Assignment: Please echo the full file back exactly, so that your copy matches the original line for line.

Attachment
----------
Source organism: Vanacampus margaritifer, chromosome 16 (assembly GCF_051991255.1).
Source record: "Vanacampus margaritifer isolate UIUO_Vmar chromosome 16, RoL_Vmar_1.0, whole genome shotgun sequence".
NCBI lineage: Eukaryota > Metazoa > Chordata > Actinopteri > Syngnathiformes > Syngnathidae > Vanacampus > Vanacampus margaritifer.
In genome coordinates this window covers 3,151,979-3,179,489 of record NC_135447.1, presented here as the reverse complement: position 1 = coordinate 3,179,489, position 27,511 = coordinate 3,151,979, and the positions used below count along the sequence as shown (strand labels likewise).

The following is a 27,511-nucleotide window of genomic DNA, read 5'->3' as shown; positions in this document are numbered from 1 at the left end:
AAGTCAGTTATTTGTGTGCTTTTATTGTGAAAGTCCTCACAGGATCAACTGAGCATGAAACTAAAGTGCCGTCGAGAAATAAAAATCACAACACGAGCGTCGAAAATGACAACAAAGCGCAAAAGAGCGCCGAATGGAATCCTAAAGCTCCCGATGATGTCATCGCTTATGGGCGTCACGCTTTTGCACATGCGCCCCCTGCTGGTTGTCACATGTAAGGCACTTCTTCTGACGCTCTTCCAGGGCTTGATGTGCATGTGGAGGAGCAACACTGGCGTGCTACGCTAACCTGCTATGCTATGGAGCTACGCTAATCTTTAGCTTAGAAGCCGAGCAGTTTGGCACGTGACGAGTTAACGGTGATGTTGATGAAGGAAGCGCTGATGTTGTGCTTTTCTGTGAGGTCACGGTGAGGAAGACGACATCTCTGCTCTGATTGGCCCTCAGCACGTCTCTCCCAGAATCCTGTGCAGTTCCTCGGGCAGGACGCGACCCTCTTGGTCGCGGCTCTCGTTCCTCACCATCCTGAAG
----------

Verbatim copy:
Source organism: Vanacampus margaritifer, chromosome 16 (assembly GCF_051991255.1).
Source record: "Vanacampus margaritifer isolate UIUO_Vmar chromosome 16, RoL_Vmar_1.0, whole genome shotgun sequence".
NCBI lineage: Eukaryota > Metazoa > Chordata > Actinopteri > Syngnathiformes > Syngnathidae > Vanacampus > Vanacampus margaritifer.
In genome coordinates this window covers 3,151,979-3,179,489 of record NC_135447.1, presented here as the reverse complement: position 1 = coordinate 3,179,489, position 27,511 = coordinate 3,151,979, and the positions used below count along the sequence as shown (strand labels likewise).

The following is a 27,511-nucleotide window of genomic DNA, read 5'->3' as shown; positions in this document are numbered from 1 at the left end:
AAGTCAGTTATTTGTGTGCTTTTATTGTGAAAGTCCTCACAGGATCAACTGAGCATGAAACTAAAGTGCCGTCGAGAAATAAAAATCACAACACGAGCGTCGAAAATGACAACAAAGCGCAAAAGAGCGCCGAATGGAATCCTAAAGCTCCCGATGATGTCATCGCTTATGGGCGTCACGCTTTTGCACATGCGCCCCCTGCTGGTTGTCACATGTAAGGCACTTCTTCTGACGCTCTTCCAGGGCTTGATGTGCATGTGGAGGAGCAACACTGGCGTGCTACGCTAACCTGCTATGCTATGGAGCTACGCTAATCTTTAGCTTAGAAGCCGAGCAGTTTGGCACGTGACGAGTTAACGGTGATGTTGATGAAGGAAGCGCTGATGTTGTGCTTTTCTGTGAGGTCACGGTGAGGAAGACGACATCTCTGCTCTGATTGGCCCTCAGCACGTCTCTCCCAGAATCCTGTGCAGTTCCTCGGGCAGGACGCGACCCTCTTGGTCGCGGCTCTCGTTCCTCACCATCCTGAAG